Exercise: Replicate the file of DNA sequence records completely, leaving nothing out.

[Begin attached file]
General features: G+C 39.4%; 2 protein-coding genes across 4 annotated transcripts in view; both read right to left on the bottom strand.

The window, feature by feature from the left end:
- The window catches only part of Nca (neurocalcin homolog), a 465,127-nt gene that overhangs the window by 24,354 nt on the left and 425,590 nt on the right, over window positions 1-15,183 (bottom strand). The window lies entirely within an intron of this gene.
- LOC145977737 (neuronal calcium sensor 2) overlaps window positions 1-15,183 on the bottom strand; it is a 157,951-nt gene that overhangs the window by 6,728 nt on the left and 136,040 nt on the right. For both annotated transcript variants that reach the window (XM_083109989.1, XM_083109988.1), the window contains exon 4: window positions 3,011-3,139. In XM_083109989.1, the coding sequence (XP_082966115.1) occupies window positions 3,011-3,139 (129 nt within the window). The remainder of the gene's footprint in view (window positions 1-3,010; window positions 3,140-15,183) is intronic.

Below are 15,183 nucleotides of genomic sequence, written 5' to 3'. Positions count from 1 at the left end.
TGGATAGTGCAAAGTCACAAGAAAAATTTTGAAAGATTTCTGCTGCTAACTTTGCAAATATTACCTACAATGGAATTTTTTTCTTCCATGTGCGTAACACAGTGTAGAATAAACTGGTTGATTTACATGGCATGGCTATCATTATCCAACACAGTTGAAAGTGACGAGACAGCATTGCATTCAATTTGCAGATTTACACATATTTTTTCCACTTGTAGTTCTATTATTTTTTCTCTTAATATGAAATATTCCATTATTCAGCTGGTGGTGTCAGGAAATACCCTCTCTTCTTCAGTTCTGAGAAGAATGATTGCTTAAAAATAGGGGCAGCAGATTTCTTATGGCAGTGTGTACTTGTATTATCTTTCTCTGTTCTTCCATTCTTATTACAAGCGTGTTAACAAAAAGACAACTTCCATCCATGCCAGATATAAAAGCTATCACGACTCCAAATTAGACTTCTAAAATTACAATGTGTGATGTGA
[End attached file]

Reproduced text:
General features: G+C 39.4%; 2 protein-coding genes across 4 annotated transcripts in view; both read right to left on the bottom strand.

The window, feature by feature from the left end:
- The window catches only part of Nca (neurocalcin homolog), a 465,127-nt gene that overhangs the window by 24,354 nt on the left and 425,590 nt on the right, over window positions 1-15,183 (bottom strand). The window lies entirely within an intron of this gene.
- LOC145977737 (neuronal calcium sensor 2) overlaps window positions 1-15,183 on the bottom strand; it is a 157,951-nt gene that overhangs the window by 6,728 nt on the left and 136,040 nt on the right. For both annotated transcript variants that reach the window (XM_083109989.1, XM_083109988.1), the window contains exon 4: window positions 3,011-3,139. In XM_083109989.1, the coding sequence (XP_082966115.1) occupies window positions 3,011-3,139 (129 nt within the window). The remainder of the gene's footprint in view (window positions 1-3,010; window positions 3,140-15,183) is intronic.

Below are 15,183 nucleotides of genomic sequence, written 5' to 3'. Positions count from 1 at the left end.
TGGATAGTGCAAAGTCACAAGAAAAATTTTGAAAGATTTCTGCTGCTAACTTTGCAAATATTACCTACAATGGAATTTTTTTCTTCCATGTGCGTAACACAGTGTAGAATAAACTGGTTGATTTACATGGCATGGCTATCATTATCCAACACAGTTGAAAGTGACGAGACAGCATTGCATTCAATTTGCAGATTTACACATATTTTTTCCACTTGTAGTTCTATTATTTTTTCTCTTAATATGAAATATTCCATTATTCAGCTGGTGGTGTCAGGAAATACCCTCTCTTCTTCAGTTCTGAGAAGAATGATTGCTTAAAAATAGGGGCAGCAGATTTCTTATGGCAGTGTGTACTTGTATTATCTTTCTCTGTTCTTCCATTCTTATTACAAGCGTGTTAACAAAAAGACAACTTCCATCCATGCCAGATATAAAAGCTATCACGACTCCAAATTAGACTTCTAAAATTACAATGTGTGATGTGA